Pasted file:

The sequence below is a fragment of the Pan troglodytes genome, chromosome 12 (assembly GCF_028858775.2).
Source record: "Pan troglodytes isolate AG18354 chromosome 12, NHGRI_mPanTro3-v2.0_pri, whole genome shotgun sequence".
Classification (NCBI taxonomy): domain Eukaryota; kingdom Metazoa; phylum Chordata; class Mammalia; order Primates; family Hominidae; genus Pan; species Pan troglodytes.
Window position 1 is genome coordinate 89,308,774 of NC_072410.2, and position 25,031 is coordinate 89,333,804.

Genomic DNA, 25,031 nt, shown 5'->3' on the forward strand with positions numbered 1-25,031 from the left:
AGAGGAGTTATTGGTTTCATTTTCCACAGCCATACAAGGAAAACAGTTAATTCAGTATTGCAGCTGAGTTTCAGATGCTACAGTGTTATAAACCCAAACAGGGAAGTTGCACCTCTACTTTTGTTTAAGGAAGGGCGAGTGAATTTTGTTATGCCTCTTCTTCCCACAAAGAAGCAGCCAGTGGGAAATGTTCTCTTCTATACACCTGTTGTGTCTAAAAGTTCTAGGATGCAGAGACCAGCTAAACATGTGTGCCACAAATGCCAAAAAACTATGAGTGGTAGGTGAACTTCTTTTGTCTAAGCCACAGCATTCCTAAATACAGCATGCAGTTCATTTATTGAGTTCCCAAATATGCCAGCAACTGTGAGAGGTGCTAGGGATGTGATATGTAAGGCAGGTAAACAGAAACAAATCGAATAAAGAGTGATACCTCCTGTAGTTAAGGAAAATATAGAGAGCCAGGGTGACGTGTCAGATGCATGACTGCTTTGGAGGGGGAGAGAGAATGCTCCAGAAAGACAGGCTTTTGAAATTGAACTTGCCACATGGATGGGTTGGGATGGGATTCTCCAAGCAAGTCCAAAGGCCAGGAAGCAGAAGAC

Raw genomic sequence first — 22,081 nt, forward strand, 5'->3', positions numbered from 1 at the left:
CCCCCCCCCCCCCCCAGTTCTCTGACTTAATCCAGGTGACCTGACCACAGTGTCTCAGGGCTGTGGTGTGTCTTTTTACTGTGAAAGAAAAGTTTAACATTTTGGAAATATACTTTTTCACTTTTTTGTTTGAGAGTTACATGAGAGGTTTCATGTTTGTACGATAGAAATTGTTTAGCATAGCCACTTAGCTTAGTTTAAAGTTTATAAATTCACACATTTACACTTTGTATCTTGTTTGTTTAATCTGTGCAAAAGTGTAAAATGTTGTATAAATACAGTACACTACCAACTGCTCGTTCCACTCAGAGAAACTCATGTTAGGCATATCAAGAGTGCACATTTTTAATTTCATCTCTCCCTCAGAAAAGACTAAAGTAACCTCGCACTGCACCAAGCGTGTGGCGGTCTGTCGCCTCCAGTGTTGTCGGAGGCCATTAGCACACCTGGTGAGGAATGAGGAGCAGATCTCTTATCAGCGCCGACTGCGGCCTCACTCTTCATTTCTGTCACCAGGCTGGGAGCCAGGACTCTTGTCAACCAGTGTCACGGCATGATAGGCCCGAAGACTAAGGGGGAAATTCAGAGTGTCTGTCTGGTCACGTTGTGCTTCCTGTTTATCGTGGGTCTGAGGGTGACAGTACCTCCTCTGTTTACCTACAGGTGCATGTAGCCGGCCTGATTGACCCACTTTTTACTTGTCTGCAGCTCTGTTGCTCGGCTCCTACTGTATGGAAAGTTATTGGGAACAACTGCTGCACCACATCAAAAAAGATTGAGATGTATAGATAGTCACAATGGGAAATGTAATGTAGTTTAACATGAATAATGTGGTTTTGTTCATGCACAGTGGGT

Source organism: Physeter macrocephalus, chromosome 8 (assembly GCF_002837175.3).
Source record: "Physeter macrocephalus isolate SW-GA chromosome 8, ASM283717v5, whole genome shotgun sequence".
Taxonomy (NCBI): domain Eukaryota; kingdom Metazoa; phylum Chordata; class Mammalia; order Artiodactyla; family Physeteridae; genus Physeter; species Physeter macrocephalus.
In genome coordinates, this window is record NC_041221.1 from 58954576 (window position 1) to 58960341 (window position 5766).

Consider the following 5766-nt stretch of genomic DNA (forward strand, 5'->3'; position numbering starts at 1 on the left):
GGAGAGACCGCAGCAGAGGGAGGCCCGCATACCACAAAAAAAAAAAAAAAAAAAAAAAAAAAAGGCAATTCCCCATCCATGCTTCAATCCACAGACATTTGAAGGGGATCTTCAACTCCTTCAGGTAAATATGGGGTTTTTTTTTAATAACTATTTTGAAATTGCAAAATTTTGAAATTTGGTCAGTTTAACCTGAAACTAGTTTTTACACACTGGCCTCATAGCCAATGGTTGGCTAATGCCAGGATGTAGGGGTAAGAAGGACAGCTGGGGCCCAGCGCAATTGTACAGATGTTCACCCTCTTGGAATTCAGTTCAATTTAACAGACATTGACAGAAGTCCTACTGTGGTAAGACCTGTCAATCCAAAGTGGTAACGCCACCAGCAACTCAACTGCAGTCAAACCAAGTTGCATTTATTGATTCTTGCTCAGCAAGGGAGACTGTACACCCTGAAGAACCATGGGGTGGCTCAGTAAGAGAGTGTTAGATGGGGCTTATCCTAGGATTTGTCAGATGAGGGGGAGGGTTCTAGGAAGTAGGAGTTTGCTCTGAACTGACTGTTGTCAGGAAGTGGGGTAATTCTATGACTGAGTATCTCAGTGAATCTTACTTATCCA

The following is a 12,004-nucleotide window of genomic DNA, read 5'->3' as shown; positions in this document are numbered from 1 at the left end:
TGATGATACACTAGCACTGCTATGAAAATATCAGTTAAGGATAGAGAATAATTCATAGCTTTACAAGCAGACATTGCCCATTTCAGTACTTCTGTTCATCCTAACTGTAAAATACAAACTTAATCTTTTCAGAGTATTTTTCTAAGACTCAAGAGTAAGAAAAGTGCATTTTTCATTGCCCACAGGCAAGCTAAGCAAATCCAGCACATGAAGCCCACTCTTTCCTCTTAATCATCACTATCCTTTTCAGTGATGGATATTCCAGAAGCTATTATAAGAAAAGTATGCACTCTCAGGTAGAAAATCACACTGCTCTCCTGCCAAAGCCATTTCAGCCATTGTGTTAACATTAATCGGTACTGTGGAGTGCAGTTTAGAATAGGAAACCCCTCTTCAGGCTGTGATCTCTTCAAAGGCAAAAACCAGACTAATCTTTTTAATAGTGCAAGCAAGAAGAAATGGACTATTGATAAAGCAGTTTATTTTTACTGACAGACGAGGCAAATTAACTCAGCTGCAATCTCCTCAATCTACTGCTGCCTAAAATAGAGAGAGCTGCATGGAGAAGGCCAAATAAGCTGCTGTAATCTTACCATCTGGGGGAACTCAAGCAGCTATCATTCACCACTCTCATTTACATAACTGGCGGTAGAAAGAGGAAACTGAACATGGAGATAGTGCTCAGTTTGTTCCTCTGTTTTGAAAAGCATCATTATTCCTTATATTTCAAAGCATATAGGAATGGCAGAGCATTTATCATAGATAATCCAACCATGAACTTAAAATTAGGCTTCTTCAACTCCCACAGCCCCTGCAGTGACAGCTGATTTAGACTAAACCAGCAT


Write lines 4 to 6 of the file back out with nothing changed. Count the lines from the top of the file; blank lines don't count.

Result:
Window position 1 is genome coordinate 89,308,774 of NC_072410.2, and position 25,031 is coordinate 89,333,804.

Genomic DNA, 25,031 nt, shown 5'->3' on the forward strand with positions numbered 1-25,031 from the left:
AGAGGAGTTATTGGTTTCATTTTCCACAGCCATACAAGGAAAACAGTTAATTCAGTATTGCAGCTGAGTTTCAGATGCTACAGTGTTATAAACCCAAACAGGGAAGTTGCACCTCTACTTTTGTTTAAGGAAGGGCGAGTGAATTTTGTTATGCCTCTTCTTCCCACAAAGAAGCAGCCAGTGGGAAATGTTCTCTTCTATACACCTGTTGTGTCTAAAAGTTCTAGGATGCAGAGACCAGCTAAACATGTGTGCCACAAATGCCAAAAAACTATGAGTGGTAGGTGAACTTCTTTTGTCTAAGCCACAGCATTCCTAAATACAGCATGCAGTTCATTTATTGAGTTCCCAAATATGCCAGCAACTGTGAGAGGTGCTAGGGATGTGATATGTAAGGCAGGTAAACAGAAACAAATCGAATAAAGAGTGATACCTCCTGTAGTTAAGGAAAATATAGAGAGCCAGGGTGACGTGTCAGATGCATGACTGCTTTGGAGGGGGAGAGAGAATGCTCCAGAAAGACAGGCTTTTGAAATTGAACTTGCCACATGGATGGGTTGGGATGGGATTCTCCAAGCAAGTCCAAAGGCCAGGAAGCAGAAGAC